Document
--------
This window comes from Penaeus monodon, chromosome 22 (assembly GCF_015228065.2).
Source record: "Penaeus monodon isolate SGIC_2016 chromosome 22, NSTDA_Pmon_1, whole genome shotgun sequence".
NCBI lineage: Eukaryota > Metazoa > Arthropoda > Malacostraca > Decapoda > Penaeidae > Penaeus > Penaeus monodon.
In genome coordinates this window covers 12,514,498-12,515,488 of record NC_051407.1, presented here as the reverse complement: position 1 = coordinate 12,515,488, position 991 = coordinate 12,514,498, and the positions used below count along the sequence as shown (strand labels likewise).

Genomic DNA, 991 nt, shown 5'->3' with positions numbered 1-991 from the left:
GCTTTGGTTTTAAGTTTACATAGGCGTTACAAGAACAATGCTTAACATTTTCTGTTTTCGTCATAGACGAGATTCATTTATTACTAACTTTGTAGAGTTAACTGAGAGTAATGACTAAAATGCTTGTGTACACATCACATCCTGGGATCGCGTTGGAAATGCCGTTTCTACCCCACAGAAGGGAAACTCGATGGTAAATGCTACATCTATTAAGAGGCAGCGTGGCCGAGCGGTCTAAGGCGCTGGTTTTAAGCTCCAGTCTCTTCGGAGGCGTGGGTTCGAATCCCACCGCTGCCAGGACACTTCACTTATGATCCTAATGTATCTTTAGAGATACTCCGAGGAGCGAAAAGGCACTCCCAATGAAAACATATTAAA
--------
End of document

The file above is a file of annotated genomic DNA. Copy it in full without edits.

This window comes from Penaeus monodon, chromosome 22 (assembly GCF_015228065.2).
Source record: "Penaeus monodon isolate SGIC_2016 chromosome 22, NSTDA_Pmon_1, whole genome shotgun sequence".
NCBI lineage: Eukaryota > Metazoa > Arthropoda > Malacostraca > Decapoda > Penaeidae > Penaeus > Penaeus monodon.
In genome coordinates this window covers 12,514,498-12,515,488 of record NC_051407.1, presented here as the reverse complement: position 1 = coordinate 12,515,488, position 991 = coordinate 12,514,498, and the positions used below count along the sequence as shown (strand labels likewise).

Genomic DNA, 991 nt, shown 5'->3' with positions numbered 1-991 from the left:
GCTTTGGTTTTAAGTTTACATAGGCGTTACAAGAACAATGCTTAACATTTTCTGTTTTCGTCATAGACGAGATTCATTTATTACTAACTTTGTAGAGTTAACTGAGAGTAATGACTAAAATGCTTGTGTACACATCACATCCTGGGATCGCGTTGGAAATGCCGTTTCTACCCCACAGAAGGGAAACTCGATGGTAAATGCTACATCTATTAAGAGGCAGCGTGGCCGAGCGGTCTAAGGCGCTGGTTTTAAGCTCCAGTCTCTTCGGAGGCGTGGGTTCGAATCCCACCGCTGCCAGGACACTTCACTTATGATCCTAATGTATCTTTAGAGATACTCCGAGGAGCGAAAAGGCACTCCCAATGAAAACATATTAAA